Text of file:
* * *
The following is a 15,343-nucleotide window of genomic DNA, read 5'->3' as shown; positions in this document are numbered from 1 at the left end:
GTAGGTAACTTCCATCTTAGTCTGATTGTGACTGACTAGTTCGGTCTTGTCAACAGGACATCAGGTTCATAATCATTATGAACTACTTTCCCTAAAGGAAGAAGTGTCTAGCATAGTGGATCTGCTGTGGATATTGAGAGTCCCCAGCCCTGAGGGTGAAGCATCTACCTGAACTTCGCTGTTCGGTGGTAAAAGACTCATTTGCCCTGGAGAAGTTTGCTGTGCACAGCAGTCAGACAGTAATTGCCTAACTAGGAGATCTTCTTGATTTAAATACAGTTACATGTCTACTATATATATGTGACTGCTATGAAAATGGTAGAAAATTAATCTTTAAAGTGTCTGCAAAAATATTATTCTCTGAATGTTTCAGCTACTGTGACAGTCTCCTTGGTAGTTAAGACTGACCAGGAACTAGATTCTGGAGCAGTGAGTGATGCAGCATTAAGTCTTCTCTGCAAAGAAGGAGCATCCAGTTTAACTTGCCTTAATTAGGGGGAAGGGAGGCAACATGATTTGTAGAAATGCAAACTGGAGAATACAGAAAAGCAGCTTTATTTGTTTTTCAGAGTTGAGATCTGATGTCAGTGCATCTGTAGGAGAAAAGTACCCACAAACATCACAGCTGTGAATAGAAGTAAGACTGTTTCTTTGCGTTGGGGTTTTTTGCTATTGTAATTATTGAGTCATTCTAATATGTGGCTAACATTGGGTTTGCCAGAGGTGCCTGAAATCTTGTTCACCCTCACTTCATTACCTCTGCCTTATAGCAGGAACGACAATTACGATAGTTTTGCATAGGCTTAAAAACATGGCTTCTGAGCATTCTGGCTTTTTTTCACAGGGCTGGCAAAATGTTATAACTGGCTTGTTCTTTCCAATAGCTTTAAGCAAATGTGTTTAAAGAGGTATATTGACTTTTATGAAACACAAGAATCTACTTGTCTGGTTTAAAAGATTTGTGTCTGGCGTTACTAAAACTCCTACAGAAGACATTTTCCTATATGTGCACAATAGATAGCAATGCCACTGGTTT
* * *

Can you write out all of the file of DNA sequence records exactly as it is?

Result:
The following is a 15,343-nucleotide window of genomic DNA, read 5'->3' as shown; positions in this document are numbered from 1 at the left end:
GTAGGTAACTTCCATCTTAGTCTGATTGTGACTGACTAGTTCGGTCTTGTCAACAGGACATCAGGTTCATAATCATTATGAACTACTTTCCCTAAAGGAAGAAGTGTCTAGCATAGTGGATCTGCTGTGGATATTGAGAGTCCCCAGCCCTGAGGGTGAAGCATCTACCTGAACTTCGCTGTTCGGTGGTAAAAGACTCATTTGCCCTGGAGAAGTTTGCTGTGCACAGCAGTCAGACAGTAATTGCCTAACTAGGAGATCTTCTTGATTTAAATACAGTTACATGTCTACTATATATATGTGACTGCTATGAAAATGGTAGAAAATTAATCTTTAAAGTGTCTGCAAAAATATTATTCTCTGAATGTTTCAGCTACTGTGACAGTCTCCTTGGTAGTTAAGACTGACCAGGAACTAGATTCTGGAGCAGTGAGTGATGCAGCATTAAGTCTTCTCTGCAAAGAAGGAGCATCCAGTTTAACTTGCCTTAATTAGGGGGAAGGGAGGCAACATGATTTGTAGAAATGCAAACTGGAGAATACAGAAAAGCAGCTTTATTTGTTTTTCAGAGTTGAGATCTGATGTCAGTGCATCTGTAGGAGAAAAGTACCCACAAACATCACAGCTGTGAATAGAAGTAAGACTGTTTCTTTGCGTTGGGGTTTTTTGCTATTGTAATTATTGAGTCATTCTAATATGTGGCTAACATTGGGTTTGCCAGAGGTGCCTGAAATCTTGTTCACCCTCACTTCATTACCTCTGCCTTATAGCAGGAACGACAATTACGATAGTTTTGCATAGGCTTAAAAACATGGCTTCTGAGCATTCTGGCTTTTTTTCACAGGGCTGGCAAAATGTTATAACTGGCTTGTTCTTTCCAATAGCTTTAAGCAAATGTGTTTAAAGAGGTATATTGACTTTTATGAAACACAAGAATCTACTTGTCTGGTTTAAAAGATTTGTGTCTGGCGTTACTAAAACTCCTACAGAAGACATTTTCCTATATGTGCACAATAGATAGCAATGCCACTGGTTT